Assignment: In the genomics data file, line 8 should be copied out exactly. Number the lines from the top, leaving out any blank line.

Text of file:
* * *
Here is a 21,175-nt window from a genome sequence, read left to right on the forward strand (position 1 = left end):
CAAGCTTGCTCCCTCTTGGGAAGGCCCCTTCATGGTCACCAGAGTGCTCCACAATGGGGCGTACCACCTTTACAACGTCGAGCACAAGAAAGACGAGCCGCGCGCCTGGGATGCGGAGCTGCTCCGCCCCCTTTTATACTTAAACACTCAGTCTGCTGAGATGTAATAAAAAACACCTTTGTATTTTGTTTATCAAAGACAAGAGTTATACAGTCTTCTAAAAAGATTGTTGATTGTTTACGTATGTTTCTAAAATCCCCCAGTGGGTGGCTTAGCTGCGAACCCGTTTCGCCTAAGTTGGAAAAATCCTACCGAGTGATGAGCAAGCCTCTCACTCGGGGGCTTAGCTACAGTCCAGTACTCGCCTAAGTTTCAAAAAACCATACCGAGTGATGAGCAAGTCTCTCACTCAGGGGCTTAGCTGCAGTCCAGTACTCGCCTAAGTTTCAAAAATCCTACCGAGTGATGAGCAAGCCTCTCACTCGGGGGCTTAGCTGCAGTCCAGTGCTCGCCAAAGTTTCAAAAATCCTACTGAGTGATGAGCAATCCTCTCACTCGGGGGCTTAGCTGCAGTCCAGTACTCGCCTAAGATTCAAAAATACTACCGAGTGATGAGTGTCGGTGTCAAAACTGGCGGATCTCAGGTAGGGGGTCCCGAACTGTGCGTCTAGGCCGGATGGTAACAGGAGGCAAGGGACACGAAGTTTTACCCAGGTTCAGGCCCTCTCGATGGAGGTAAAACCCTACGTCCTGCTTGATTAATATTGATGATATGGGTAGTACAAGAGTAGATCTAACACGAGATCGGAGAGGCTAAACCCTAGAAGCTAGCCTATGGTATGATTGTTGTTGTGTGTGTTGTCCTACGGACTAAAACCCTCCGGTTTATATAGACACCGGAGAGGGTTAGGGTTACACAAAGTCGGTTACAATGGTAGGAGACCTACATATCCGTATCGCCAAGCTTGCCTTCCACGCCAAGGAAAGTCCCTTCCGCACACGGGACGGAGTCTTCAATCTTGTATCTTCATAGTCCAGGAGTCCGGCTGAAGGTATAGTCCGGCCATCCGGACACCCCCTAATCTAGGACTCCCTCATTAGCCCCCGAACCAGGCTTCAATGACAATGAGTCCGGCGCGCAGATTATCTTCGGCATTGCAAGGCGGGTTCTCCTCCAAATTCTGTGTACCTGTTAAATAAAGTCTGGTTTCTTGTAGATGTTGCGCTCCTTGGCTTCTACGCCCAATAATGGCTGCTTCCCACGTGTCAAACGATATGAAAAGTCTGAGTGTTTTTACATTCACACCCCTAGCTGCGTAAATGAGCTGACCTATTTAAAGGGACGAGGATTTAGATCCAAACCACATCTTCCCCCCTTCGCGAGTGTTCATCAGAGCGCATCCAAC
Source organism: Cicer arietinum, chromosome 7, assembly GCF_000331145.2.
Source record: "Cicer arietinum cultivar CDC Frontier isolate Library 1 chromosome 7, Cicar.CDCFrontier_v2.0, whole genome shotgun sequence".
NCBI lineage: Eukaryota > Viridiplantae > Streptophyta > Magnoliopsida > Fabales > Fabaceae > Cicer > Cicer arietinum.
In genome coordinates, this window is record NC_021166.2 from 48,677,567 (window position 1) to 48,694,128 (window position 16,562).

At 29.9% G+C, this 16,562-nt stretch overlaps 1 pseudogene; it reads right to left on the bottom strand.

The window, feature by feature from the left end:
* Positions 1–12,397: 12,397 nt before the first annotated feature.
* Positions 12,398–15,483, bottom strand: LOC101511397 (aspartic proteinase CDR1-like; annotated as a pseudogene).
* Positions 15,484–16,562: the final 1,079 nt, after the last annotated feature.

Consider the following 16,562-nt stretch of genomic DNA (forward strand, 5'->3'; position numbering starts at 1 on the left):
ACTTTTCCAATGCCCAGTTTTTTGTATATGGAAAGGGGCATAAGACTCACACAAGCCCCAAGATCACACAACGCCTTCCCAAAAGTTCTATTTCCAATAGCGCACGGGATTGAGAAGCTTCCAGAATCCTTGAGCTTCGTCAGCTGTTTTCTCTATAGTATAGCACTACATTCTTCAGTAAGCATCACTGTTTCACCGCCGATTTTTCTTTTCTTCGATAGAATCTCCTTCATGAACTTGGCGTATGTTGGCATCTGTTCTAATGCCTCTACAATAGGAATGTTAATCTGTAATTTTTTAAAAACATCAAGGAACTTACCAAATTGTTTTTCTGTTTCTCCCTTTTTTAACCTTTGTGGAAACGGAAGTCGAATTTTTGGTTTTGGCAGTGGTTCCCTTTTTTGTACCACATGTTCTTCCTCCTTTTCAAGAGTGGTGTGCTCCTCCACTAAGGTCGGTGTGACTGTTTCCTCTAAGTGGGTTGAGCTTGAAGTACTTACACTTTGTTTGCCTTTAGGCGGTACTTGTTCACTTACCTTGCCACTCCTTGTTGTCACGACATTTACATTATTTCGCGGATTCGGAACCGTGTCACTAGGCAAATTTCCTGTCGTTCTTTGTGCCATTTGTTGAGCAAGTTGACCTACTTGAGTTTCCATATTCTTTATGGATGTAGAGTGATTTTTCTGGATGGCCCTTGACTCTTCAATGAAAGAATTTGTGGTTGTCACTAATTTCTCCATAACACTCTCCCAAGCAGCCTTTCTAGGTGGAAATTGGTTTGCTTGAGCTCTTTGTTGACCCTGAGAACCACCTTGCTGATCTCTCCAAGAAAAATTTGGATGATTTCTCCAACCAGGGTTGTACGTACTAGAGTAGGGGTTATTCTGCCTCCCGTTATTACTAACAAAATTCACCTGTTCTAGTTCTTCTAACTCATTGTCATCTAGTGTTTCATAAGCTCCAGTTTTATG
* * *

The window, feature by feature from the left end: